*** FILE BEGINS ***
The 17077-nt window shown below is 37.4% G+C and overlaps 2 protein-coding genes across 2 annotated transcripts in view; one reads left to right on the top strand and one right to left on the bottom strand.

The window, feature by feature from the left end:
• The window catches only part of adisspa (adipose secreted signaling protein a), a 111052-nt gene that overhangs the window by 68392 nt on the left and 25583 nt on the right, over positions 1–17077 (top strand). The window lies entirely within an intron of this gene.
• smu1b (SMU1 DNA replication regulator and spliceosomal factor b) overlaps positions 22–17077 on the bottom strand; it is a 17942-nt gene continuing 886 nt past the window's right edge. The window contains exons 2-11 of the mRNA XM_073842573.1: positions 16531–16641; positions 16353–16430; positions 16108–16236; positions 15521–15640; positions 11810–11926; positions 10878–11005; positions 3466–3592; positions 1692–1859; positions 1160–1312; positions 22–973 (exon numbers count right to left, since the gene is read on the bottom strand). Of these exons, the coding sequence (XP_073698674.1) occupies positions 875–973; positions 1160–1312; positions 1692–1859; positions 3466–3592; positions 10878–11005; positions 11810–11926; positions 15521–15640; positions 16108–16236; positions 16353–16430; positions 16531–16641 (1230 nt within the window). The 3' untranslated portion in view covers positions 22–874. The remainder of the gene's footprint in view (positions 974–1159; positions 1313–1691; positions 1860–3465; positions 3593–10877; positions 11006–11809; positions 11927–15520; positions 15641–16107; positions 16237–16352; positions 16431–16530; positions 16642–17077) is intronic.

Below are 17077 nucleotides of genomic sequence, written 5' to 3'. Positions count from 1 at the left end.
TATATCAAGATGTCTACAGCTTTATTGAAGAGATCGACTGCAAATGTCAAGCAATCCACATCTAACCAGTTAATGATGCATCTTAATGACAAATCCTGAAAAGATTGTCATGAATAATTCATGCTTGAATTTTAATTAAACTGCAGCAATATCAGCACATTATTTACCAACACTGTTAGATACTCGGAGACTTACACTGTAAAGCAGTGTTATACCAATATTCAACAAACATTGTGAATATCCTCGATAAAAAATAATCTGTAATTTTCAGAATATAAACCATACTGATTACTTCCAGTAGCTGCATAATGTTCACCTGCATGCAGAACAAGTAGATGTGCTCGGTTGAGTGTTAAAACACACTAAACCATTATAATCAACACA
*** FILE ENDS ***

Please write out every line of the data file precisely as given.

The 17077-nt window shown below is 37.4% G+C and overlaps 2 protein-coding genes across 2 annotated transcripts in view; one reads left to right on the top strand and one right to left on the bottom strand.

The window, feature by feature from the left end:
• The window catches only part of adisspa (adipose secreted signaling protein a), a 111052-nt gene that overhangs the window by 68392 nt on the left and 25583 nt on the right, over positions 1–17077 (top strand). The window lies entirely within an intron of this gene.
• smu1b (SMU1 DNA replication regulator and spliceosomal factor b) overlaps positions 22–17077 on the bottom strand; it is a 17942-nt gene continuing 886 nt past the window's right edge. The window contains exons 2-11 of the mRNA XM_073842573.1: positions 16531–16641; positions 16353–16430; positions 16108–16236; positions 15521–15640; positions 11810–11926; positions 10878–11005; positions 3466–3592; positions 1692–1859; positions 1160–1312; positions 22–973 (exon numbers count right to left, since the gene is read on the bottom strand). Of these exons, the coding sequence (XP_073698674.1) occupies positions 875–973; positions 1160–1312; positions 1692–1859; positions 3466–3592; positions 10878–11005; positions 11810–11926; positions 15521–15640; positions 16108–16236; positions 16353–16430; positions 16531–16641 (1230 nt within the window). The 3' untranslated portion in view covers positions 22–874. The remainder of the gene's footprint in view (positions 974–1159; positions 1313–1691; positions 1860–3465; positions 3593–10877; positions 11006–11809; positions 11927–15520; positions 15641–16107; positions 16237–16352; positions 16431–16530; positions 16642–17077) is intronic.

Below are 17077 nucleotides of genomic sequence, written 5' to 3'. Positions count from 1 at the left end.
TATATCAAGATGTCTACAGCTTTATTGAAGAGATCGACTGCAAATGTCAAGCAATCCACATCTAACCAGTTAATGATGCATCTTAATGACAAATCCTGAAAAGATTGTCATGAATAATTCATGCTTGAATTTTAATTAAACTGCAGCAATATCAGCACATTATTTACCAACACTGTTAGATACTCGGAGACTTACACTGTAAAGCAGTGTTATACCAATATTCAACAAACATTGTGAATATCCTCGATAAAAAATAATCTGTAATTTTCAGAATATAAACCATACTGATTACTTCCAGTAGCTGCATAATGTTCACCTGCATGCAGAACAAGTAGATGTGCTCGGTTGAGTGTTAAAACACACTAAACCATTATAATCAACACA